Blak Douglas

Blak Douglas

I was raised observing a family of artists. Fortunately, my hard working parents were very supportive in nurturing my creative exploration. Spending years at the drawing desk, I developed personal skills and pursued my creativity. Meeting established artists at the pivotal ‘working’ stage of my life gave me the inspiration to apply myself within the field of arts.

I work both as a visual and performing artist and I’m known for producing poignant imagery themed heavily with commentary on Indigenous social justice. Performance wise, I travel with a one-man show entertaining school students. The show titled ‘Adamriginal’ focuses on music from various parts of the continent and an emphasis on the origins of the Didgeridoo.

I’m driven to keep creating because of the people who’ve invested their interests in collecting my work. From the private collectors, to the major institutions both nationally and abroad, these people are kind of like ‘artistic shareholders.’  Also, I represent my family, who never had a voice. I feel indebted to project the message of Australia’s dark past.

Copyright is extremely important to me as an artist. Artists are highly likely to be exploited at some point throughout their career. We need to acknowledge that free reign is not acceptable. Many auction houses in remote regions have taken free reign on remote region artists in recent years. I’ve witnessed it first-hand and became concerned enough to want to ensure that by the time my work reaches the secondary market, I wish to be duly remunerated for the honour.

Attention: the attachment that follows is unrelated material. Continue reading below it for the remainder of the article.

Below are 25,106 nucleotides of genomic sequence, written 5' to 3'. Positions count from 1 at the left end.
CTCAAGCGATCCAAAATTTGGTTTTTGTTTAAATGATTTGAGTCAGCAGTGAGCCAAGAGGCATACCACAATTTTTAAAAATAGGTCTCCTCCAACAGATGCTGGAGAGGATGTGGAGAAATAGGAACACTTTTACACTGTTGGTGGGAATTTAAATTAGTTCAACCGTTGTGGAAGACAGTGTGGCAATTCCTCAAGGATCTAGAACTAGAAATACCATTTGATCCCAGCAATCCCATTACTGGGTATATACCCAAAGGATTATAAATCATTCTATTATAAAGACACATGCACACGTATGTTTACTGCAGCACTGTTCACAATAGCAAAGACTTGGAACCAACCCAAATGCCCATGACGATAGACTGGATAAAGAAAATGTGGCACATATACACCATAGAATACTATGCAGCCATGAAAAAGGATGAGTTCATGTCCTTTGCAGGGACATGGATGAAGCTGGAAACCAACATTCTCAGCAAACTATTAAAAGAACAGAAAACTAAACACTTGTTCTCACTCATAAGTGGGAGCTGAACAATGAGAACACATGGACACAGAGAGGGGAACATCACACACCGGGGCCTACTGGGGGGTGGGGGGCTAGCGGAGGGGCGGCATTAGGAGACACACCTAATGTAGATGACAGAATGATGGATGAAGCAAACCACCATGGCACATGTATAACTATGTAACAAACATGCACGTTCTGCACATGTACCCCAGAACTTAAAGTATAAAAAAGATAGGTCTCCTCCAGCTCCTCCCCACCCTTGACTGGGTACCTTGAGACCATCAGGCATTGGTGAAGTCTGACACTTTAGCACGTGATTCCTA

I first heard of Viscopy and the Copyright Agency when studying Graphic Design at university and later at Boomalli Aboriginal Artists (Cooperative) in Sydney. As a long-serving member, each year the staff from the Copyright Agency would visit offering free tutorials on the importance of copyright. Coincidentally, years later I would produce the nation-wide ‘Resale Royalty’ poster designed at targeting remote and regional art centres.

Art in all its glory is my inspiration but, to name a definite major inspiration would be to identify Basquiat, of course. I was so impressed to have read his biography that I had his first signature ‘tag’ tattooed to the rear of my neck. Aptly, as the artists we are, everything we produce is protected by copyright.

Copyright is extremely important to me as an artist. Artists are highly likely to be exploited at some point throughout their career. We need to acknowledge that free reign is not acceptable.

Blak Douglas